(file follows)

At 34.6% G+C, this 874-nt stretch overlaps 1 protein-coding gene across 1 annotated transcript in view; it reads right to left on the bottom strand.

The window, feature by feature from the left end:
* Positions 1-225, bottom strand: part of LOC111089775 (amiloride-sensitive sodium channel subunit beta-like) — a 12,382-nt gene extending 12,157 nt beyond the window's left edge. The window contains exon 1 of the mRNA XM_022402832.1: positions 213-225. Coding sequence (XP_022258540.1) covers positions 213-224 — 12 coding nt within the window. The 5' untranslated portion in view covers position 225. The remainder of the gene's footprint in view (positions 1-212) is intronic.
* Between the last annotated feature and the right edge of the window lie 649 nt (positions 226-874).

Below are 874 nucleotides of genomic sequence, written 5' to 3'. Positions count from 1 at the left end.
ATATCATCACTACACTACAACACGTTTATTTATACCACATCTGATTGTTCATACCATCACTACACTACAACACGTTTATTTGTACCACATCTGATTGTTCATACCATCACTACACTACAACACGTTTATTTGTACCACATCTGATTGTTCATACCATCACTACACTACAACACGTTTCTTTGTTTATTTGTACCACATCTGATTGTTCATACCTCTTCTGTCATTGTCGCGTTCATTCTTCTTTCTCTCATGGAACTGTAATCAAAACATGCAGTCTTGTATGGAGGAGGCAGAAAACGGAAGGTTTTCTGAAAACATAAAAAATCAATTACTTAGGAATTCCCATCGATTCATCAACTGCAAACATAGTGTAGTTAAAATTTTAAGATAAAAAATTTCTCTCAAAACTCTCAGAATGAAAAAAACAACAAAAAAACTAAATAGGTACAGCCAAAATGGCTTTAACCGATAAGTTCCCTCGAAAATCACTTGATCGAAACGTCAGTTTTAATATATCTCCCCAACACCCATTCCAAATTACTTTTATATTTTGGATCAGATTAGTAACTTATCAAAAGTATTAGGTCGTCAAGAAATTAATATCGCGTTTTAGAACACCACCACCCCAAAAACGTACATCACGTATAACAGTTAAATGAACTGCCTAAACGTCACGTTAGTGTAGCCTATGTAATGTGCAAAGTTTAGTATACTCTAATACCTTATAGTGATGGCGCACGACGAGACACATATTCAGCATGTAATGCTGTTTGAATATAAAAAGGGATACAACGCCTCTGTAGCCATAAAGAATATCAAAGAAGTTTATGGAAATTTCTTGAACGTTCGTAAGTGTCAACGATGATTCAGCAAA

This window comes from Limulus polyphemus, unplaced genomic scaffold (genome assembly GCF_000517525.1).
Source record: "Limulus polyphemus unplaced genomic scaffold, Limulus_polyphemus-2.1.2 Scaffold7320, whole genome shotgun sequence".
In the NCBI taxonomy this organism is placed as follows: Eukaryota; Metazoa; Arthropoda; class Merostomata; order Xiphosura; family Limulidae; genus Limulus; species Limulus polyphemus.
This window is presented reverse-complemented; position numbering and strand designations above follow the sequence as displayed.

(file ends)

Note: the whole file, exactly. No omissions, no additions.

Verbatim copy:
At 34.6% G+C, this 874-nt stretch overlaps 1 protein-coding gene across 1 annotated transcript in view; it reads right to left on the bottom strand.

The window, feature by feature from the left end:
* Positions 1-225, bottom strand: part of LOC111089775 (amiloride-sensitive sodium channel subunit beta-like) — a 12,382-nt gene extending 12,157 nt beyond the window's left edge. The window contains exon 1 of the mRNA XM_022402832.1: positions 213-225. Coding sequence (XP_022258540.1) covers positions 213-224 — 12 coding nt within the window. The 5' untranslated portion in view covers position 225. The remainder of the gene's footprint in view (positions 1-212) is intronic.
* Between the last annotated feature and the right edge of the window lie 649 nt (positions 226-874).

Below are 874 nucleotides of genomic sequence, written 5' to 3'. Positions count from 1 at the left end.
ATATCATCACTACACTACAACACGTTTATTTATACCACATCTGATTGTTCATACCATCACTACACTACAACACGTTTATTTGTACCACATCTGATTGTTCATACCATCACTACACTACAACACGTTTATTTGTACCACATCTGATTGTTCATACCATCACTACACTACAACACGTTTCTTTGTTTATTTGTACCACATCTGATTGTTCATACCTCTTCTGTCATTGTCGCGTTCATTCTTCTTTCTCTCATGGAACTGTAATCAAAACATGCAGTCTTGTATGGAGGAGGCAGAAAACGGAAGGTTTTCTGAAAACATAAAAAATCAATTACTTAGGAATTCCCATCGATTCATCAACTGCAAACATAGTGTAGTTAAAATTTTAAGATAAAAAATTTCTCTCAAAACTCTCAGAATGAAAAAAACAACAAAAAAACTAAATAGGTACAGCCAAAATGGCTTTAACCGATAAGTTCCCTCGAAAATCACTTGATCGAAACGTCAGTTTTAATATATCTCCCCAACACCCATTCCAAATTACTTTTATATTTTGGATCAGATTAGTAACTTATCAAAAGTATTAGGTCGTCAAGAAATTAATATCGCGTTTTAGAACACCACCACCCCAAAAACGTACATCACGTATAACAGTTAAATGAACTGCCTAAACGTCACGTTAGTGTAGCCTATGTAATGTGCAAAGTTTAGTATACTCTAATACCTTATAGTGATGGCGCACGACGAGACACATATTCAGCATGTAATGCTGTTTGAATATAAAAAGGGATACAACGCCTCTGTAGCCATAAAGAATATCAAAGAAGTTTATGGAAATTTCTTGAACGTTCGTAAGTGTCAACGATGATTCAGCAAA

This window comes from Limulus polyphemus, unplaced genomic scaffold (genome assembly GCF_000517525.1).
Source record: "Limulus polyphemus unplaced genomic scaffold, Limulus_polyphemus-2.1.2 Scaffold7320, whole genome shotgun sequence".
In the NCBI taxonomy this organism is placed as follows: Eukaryota; Metazoa; Arthropoda; class Merostomata; order Xiphosura; family Limulidae; genus Limulus; species Limulus polyphemus.
This window is presented reverse-complemented; position numbering and strand designations above follow the sequence as displayed.